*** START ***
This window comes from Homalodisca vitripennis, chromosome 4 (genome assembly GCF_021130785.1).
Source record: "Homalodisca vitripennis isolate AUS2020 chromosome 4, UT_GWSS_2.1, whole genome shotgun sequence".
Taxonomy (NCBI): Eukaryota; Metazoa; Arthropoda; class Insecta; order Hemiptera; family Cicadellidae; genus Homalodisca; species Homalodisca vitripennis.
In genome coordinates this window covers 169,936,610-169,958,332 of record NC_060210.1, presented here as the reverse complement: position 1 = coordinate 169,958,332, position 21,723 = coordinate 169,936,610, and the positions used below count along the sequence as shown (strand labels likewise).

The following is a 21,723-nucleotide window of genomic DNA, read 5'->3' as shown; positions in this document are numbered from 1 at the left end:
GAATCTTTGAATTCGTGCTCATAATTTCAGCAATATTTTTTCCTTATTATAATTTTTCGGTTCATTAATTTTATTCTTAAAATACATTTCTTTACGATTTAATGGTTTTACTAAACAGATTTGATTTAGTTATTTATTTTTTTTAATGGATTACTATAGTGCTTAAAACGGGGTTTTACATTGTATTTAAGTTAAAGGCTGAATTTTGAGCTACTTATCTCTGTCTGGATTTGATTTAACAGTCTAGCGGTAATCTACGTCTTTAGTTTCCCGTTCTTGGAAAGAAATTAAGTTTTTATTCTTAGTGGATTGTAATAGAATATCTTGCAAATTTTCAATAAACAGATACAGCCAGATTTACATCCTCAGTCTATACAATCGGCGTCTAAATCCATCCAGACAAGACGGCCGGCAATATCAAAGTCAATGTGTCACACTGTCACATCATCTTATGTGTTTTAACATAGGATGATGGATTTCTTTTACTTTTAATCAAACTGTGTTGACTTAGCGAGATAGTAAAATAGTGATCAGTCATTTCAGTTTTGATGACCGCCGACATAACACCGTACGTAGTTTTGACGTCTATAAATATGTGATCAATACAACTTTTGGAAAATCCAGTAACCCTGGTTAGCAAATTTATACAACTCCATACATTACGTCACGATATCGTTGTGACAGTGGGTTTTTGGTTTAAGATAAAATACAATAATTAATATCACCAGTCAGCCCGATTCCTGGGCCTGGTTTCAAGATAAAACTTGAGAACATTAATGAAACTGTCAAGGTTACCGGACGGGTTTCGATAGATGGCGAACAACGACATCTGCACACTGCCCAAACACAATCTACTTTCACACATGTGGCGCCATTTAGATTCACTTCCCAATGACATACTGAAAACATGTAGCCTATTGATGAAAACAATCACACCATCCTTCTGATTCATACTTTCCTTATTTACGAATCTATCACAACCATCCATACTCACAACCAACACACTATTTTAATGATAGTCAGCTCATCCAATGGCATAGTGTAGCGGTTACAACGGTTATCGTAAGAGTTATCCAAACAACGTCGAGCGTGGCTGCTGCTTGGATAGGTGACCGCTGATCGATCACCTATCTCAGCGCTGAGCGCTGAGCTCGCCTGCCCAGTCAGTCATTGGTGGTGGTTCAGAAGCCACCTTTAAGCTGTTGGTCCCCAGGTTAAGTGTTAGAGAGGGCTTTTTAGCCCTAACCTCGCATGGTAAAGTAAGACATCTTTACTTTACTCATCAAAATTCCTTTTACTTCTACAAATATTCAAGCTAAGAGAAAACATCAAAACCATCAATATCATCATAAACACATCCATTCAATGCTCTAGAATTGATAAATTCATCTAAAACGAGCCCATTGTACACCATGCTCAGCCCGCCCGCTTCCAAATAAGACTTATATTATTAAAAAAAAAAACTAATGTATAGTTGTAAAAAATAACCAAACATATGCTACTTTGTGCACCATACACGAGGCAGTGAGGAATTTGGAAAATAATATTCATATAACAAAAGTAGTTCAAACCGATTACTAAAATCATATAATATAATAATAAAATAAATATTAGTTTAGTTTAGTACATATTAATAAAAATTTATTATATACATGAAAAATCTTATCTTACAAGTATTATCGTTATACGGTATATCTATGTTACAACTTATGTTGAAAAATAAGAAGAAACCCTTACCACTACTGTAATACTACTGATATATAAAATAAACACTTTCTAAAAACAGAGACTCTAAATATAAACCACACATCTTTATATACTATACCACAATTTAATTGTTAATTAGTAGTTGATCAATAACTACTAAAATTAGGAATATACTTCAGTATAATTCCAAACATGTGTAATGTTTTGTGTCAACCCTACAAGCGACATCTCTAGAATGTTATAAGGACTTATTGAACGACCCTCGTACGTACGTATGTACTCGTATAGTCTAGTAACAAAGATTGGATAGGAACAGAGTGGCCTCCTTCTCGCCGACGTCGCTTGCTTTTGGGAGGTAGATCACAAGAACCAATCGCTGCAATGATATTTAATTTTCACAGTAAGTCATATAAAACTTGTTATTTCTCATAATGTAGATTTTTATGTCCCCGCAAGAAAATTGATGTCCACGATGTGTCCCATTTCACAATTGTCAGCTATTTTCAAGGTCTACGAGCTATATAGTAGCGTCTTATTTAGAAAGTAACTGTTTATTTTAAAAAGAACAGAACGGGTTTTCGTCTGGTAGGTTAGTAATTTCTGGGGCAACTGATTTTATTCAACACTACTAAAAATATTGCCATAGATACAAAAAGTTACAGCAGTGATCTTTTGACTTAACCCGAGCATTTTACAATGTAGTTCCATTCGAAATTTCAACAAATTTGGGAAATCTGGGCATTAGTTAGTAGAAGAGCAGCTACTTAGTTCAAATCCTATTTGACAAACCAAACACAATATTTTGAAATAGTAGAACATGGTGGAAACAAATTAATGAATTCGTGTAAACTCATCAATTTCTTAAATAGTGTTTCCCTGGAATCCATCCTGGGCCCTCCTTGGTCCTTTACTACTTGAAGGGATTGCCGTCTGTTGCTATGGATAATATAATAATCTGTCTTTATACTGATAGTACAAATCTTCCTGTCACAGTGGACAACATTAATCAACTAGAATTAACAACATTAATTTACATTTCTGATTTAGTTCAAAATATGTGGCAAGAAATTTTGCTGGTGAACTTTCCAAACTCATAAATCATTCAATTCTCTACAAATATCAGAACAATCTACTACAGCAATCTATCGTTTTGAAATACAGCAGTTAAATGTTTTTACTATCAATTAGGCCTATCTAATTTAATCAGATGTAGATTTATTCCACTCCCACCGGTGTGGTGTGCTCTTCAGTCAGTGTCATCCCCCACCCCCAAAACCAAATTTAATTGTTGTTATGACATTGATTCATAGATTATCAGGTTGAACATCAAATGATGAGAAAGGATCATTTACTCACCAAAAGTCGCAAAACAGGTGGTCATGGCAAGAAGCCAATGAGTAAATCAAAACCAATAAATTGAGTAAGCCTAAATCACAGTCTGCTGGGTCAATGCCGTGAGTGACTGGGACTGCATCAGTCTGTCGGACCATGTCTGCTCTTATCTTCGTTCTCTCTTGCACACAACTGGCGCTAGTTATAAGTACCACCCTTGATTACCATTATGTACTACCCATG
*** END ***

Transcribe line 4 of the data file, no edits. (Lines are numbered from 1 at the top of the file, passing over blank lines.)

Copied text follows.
In genome coordinates this window covers 169,936,610-169,958,332 of record NC_060210.1, presented here as the reverse complement: position 1 = coordinate 169,958,332, position 21,723 = coordinate 169,936,610, and the positions used below count along the sequence as shown (strand labels likewise).